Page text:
Extreme Sensor Tech Could Help Predict Volcanic Eruptions

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When Mount Pinatubo blew its top in June of 1991, it claimed the record as the largest volcanic eruption in living memory. As it had been nearly five centuries since the volcano's last known activity, nobody suspected a thing until a couple of months before the blast, when a series of small earthquakes shook the surrounding villages. More than 800 people died after the eruption, but the response was considered a huge success for volcanologists -- those who study the geological phenomena related to volcanoes -- as early predictions allowed for the evacuation of tens of thousands of people.

But maybe those 800 people could have been saved. New incredibly rugged instruments lowered right into volcanoes may give scientists the data they need to make better predictions.

Alton Horsfall and Nick Wright at the Center for Extreme Environment Technology of Newcastle University found a way to use silicon carbide in the creation of electronic components. They have developed sensors that can work in environments up to 600 degrees Celsius, or more than 1,100 degrees Fahrenheit. The material currently used, plain silicon, melts at less than one third that temperature.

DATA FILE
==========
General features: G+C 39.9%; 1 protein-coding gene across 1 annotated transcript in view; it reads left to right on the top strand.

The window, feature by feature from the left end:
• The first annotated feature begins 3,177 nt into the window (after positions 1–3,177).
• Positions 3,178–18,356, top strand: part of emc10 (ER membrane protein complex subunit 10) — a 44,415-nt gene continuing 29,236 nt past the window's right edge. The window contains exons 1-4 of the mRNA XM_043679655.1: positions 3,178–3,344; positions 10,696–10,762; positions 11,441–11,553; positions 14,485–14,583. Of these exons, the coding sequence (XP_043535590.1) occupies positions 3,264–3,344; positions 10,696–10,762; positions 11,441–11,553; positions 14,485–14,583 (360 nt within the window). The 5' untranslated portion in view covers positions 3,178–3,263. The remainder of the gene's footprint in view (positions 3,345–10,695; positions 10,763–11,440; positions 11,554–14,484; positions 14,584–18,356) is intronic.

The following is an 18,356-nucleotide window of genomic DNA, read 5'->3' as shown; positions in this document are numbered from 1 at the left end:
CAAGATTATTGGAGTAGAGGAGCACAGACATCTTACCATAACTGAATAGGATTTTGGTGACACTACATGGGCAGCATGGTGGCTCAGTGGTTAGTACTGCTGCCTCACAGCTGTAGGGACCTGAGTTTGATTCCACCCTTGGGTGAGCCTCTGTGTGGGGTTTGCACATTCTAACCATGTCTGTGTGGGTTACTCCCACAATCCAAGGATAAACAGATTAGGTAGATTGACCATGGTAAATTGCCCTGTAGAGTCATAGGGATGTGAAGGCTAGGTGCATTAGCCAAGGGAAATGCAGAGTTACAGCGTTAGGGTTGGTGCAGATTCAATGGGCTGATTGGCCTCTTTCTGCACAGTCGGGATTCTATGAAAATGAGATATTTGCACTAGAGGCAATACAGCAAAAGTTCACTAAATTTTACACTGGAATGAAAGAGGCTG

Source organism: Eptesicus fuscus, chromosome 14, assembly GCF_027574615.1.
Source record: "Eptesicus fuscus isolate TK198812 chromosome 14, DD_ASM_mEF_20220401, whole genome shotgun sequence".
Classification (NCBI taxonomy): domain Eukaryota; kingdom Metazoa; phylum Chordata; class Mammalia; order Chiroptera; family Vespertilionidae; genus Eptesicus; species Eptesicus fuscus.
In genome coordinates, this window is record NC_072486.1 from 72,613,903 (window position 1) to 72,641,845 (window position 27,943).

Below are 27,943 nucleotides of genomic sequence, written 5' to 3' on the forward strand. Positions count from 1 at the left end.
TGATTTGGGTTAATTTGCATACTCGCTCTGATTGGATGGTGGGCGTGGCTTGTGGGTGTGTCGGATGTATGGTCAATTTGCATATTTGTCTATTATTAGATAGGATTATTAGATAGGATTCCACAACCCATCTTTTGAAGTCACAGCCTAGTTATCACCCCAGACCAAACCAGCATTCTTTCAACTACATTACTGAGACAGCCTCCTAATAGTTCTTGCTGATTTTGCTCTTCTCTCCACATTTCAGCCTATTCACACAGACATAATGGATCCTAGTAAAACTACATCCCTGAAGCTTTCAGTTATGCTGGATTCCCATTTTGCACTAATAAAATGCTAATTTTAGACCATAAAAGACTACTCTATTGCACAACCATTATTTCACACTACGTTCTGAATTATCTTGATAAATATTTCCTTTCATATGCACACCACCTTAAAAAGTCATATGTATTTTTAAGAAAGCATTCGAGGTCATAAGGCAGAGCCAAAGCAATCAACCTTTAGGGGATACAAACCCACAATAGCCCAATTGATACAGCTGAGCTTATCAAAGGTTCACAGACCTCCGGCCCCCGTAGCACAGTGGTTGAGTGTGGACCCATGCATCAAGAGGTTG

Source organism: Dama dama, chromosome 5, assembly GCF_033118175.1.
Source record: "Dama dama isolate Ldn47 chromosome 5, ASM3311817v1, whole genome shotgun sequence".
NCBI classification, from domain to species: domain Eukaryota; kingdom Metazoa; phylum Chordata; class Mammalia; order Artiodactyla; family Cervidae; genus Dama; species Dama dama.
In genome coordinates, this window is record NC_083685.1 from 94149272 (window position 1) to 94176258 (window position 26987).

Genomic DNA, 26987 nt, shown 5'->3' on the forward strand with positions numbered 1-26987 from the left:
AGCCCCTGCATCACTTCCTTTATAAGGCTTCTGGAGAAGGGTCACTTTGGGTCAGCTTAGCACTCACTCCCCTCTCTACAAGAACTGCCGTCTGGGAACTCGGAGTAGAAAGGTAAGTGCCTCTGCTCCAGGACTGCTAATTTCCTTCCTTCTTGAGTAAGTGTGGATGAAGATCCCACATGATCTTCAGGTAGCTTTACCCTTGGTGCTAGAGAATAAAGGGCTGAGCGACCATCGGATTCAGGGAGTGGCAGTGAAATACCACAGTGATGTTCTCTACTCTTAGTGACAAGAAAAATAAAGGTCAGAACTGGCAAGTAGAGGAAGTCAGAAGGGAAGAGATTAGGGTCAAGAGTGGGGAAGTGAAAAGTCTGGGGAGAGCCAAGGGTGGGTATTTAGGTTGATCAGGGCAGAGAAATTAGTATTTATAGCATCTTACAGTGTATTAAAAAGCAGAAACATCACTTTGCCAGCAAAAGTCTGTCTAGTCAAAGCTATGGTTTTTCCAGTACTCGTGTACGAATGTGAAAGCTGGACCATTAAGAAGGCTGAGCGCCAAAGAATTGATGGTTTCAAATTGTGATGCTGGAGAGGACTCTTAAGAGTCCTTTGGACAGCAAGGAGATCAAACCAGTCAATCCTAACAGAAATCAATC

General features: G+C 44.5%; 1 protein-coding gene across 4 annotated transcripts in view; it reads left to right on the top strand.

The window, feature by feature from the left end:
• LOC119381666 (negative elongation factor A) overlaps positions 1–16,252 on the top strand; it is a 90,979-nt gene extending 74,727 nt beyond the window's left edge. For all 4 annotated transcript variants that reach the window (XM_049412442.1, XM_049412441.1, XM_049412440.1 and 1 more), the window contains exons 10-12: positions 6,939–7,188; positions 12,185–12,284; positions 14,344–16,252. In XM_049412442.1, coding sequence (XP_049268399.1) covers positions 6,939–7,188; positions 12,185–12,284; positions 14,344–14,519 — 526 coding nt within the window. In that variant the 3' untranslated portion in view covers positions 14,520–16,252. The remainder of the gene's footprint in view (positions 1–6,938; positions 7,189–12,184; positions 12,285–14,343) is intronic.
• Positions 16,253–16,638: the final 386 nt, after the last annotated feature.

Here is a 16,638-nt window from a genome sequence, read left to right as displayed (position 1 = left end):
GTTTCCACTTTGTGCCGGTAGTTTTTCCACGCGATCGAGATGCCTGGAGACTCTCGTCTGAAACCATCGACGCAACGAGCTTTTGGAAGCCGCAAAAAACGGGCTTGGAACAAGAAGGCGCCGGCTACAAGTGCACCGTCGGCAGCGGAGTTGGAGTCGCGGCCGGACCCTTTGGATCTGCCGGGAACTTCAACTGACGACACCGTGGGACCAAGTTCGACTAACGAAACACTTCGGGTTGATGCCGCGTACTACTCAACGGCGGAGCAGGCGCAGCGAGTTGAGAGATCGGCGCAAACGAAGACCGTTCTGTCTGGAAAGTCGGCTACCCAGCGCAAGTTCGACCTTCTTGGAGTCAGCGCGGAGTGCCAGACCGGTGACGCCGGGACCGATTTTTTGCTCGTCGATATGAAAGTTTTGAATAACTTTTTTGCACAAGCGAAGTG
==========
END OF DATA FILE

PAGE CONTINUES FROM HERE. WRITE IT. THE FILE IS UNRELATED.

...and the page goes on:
The sensors -- if somebody purchases them (while silicon is "dirt cheap," Horsfall said, silicon carbide is not) -- can be lowered into the mouth of a volcano where they will pick up changes in emerging gases. Changes in the composition of the gas mix can portend an eruption. Today, volcanologists study these changes, but only with readings picked up by boxes placed far from the volcano's active core. Horsfall predicts that, with more research and his sensors, scientists will be able to accurately predict eruptions days in advance, giving those within the blast radius time to evacuate.

There's still work to be done: Horsfall and Wright plan to spend the next few months fitting the sensors into cases the size of iPhones and figuring out how they power can themselves using thermal gradients, vibration and ultraviolet light.

And even if they don't end up used to give evacuees more precious time, Horsfall envisions big money flowing in from big industries -- defense, aerospace, oil and gas -- because they, too, work in extreme environments.

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Nicholas Jackson is a former associate editor at The Atlantic.

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